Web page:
Since 100 percent of Always’ consumers are women, it’s less of a risk for them to take a political stance on an issue that affects their entire target audience negatively. But nonetheless, it is still a risk and showcases how companies can create effective Digital Marketing campaigns that demand positive change. Given the success of the campaign, it goes to show that consumers are apt to support brands that are more socially conscious than others.
- Spotify’s “Thanks 2016, it’s been weird.”
Last, but not least, was Spotify’s tail-end Digital Marketing campaign: Thanks 2016, it’s been weird. While this campaign is mostly relegated to non-digital formats, the music streaming service has also rolled out banner ads to support their entertaining new approach to connecting with consumers.
While some believe that big data is eliminating creativity in Digital Marketing, Spotify asserts the exact opposite with this data-driven campaign. Because they track almost all aspects of their customer’s behavior to better match them with the music they will like, the company has access to massive amounts of customer data. Rather than using this data solely for internal business purposes, the Marketing team at Spotify found a way to tie it into their efforts by highlighting the hilarious and entertaining behaviors of their users and connecting with them through these data points.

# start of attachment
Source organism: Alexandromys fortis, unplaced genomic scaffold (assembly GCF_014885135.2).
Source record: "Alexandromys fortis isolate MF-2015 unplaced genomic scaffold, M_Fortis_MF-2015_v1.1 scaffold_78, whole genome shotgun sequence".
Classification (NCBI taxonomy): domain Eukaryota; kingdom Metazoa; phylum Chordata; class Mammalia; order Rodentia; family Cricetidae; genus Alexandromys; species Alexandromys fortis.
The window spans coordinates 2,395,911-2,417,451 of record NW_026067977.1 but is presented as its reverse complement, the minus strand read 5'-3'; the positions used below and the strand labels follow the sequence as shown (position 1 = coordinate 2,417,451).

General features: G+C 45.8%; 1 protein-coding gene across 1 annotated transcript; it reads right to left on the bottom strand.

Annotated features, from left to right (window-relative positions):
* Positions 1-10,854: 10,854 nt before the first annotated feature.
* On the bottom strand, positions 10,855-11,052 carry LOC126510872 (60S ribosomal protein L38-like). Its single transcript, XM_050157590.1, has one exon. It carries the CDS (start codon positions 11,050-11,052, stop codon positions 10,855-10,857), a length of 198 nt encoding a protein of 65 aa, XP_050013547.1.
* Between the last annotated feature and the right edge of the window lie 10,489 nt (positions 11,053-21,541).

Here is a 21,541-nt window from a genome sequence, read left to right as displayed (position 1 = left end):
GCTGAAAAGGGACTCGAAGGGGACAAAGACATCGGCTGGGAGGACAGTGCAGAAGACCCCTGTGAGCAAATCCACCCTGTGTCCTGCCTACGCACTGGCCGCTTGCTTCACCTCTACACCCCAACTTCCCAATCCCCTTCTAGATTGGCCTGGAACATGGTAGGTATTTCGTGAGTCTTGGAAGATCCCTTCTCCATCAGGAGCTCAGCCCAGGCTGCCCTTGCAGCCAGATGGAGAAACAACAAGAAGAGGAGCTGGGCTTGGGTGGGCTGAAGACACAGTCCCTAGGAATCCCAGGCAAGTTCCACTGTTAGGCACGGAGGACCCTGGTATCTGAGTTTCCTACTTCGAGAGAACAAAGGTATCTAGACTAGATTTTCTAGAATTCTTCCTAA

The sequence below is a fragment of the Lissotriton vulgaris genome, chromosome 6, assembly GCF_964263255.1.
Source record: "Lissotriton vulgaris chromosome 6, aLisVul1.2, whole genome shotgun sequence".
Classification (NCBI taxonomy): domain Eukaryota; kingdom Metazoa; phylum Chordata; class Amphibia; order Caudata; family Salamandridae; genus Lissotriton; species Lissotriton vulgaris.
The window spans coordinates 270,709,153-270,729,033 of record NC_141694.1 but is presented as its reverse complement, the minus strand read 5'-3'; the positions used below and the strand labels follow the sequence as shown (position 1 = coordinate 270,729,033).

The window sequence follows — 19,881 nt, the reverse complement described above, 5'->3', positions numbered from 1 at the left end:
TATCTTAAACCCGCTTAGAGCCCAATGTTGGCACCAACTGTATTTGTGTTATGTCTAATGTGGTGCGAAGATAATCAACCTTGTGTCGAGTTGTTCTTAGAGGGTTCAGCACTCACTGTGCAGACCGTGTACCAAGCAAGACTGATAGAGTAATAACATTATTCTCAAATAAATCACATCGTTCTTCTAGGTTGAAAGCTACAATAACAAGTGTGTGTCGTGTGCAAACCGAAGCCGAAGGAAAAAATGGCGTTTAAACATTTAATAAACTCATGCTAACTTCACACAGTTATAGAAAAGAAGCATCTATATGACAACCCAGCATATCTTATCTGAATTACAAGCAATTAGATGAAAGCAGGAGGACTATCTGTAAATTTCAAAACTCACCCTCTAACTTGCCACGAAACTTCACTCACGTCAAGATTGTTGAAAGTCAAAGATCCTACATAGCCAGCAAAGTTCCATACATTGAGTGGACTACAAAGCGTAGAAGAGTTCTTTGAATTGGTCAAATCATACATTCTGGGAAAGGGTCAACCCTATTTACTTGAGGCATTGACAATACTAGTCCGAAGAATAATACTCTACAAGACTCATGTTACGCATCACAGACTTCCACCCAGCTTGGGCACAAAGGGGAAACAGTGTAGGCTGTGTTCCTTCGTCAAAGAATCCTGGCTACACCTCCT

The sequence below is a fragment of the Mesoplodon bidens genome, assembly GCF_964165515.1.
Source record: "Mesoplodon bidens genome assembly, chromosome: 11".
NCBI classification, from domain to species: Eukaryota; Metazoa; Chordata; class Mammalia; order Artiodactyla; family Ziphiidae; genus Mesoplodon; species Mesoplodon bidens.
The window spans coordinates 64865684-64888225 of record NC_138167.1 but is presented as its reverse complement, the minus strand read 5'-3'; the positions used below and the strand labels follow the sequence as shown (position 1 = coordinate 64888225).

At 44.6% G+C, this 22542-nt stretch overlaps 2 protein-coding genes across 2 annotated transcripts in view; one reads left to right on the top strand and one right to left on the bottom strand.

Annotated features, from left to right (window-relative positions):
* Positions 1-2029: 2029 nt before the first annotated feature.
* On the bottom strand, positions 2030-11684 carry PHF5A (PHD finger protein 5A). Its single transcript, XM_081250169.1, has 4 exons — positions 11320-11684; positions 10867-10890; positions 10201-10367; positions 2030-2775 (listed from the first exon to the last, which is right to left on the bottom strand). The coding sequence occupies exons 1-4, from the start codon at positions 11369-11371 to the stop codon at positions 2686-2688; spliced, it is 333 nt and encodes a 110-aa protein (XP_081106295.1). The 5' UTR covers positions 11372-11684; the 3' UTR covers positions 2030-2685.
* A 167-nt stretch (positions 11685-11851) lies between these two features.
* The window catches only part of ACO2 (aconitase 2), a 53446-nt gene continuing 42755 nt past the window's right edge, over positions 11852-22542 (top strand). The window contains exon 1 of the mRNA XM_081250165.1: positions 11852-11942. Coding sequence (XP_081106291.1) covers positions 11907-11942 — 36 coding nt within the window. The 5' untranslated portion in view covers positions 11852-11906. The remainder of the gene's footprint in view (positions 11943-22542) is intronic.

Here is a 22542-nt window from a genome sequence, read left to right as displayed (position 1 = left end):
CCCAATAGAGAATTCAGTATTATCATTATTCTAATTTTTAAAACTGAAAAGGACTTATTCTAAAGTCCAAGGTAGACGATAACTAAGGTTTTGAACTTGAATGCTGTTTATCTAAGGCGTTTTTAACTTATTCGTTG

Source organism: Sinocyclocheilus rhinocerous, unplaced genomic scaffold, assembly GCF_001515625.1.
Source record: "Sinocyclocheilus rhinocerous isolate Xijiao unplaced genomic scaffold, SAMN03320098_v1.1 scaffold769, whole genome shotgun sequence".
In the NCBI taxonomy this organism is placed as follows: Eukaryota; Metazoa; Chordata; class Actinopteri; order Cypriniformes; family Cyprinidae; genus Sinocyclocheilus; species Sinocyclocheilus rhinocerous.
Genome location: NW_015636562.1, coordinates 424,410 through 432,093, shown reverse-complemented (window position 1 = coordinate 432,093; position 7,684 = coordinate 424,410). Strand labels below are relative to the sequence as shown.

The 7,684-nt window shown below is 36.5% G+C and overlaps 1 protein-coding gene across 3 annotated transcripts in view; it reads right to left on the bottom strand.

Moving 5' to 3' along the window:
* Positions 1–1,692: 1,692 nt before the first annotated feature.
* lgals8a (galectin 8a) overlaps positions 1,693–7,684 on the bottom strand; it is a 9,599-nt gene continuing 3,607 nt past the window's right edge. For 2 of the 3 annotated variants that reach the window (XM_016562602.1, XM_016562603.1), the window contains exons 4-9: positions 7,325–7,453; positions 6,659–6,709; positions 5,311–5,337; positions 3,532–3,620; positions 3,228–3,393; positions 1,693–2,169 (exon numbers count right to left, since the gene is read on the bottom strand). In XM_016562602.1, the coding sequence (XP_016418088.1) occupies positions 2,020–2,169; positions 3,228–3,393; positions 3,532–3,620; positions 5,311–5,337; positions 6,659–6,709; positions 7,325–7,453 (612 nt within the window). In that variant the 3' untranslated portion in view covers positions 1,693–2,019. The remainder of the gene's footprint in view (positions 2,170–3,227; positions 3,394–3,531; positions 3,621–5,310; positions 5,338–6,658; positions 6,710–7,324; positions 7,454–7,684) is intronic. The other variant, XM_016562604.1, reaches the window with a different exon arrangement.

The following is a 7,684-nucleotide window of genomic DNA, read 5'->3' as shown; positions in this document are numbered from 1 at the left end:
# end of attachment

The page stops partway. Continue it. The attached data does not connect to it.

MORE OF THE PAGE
Here’s a look at a few of the data-driven ads from the campaign:
- “Dear 3,749 people who streamed ‘It’s the End of the World As We Know It’ the day of the Brexit vote, hang in there.”
- “Dear person in the Theater District who listened to the Hamilton soundtrack 5,376 times this year, can you get us tickets?”
- “Dear person who played ‘Sorry’ 42 times on Valentine’s Day, what did you do?”
The company is also capitalizing on their wealth of location-specific data by creating ads that are location-specific and presenting them in those areas, like the Hamilton reference above that can be seen in NYC. Spotify’s last-minute, data-driven Digital Marketing campaign proved to be the comic relief this year needed. In doing so, they proved that data could actually augment creativity in Marketing rather than remove it.
Snap Inc., Always, and Spotify were our favorites for the most effective Digital Marketing campaigns of 2016. These brands created magic through their innovative campaigns, and one even resulted in the elimination of clearly apparent sexism in one aspect of technology we are all guilty of using: emojis. Their campaigns sparked our curiosity, encouraged us to recognize injustices in our everyday lives, and made us laugh through the reflection of our own music preferences. Here’s hoping 2017 is a better year for us all and one that ushers in even more innovation in Digital Marketing.
If you’re missing the specialized Digital Marketing talent you need to drive innovation and improve the effectiveness of your 2017 campaigns, contact Mondo today. We’ll match you with the talent you need to better reach and connect with your target audience.
Shannon Vize currently works as the Content Writer for Mondo. Shannon authors a majority of the content published by Mondo, in addition to helping create and adjust the content strategy for the Digital Marketing and Tech Staffing Agency. She has been published on various online platforms on subjects ranging from marketing to fashion to social issues.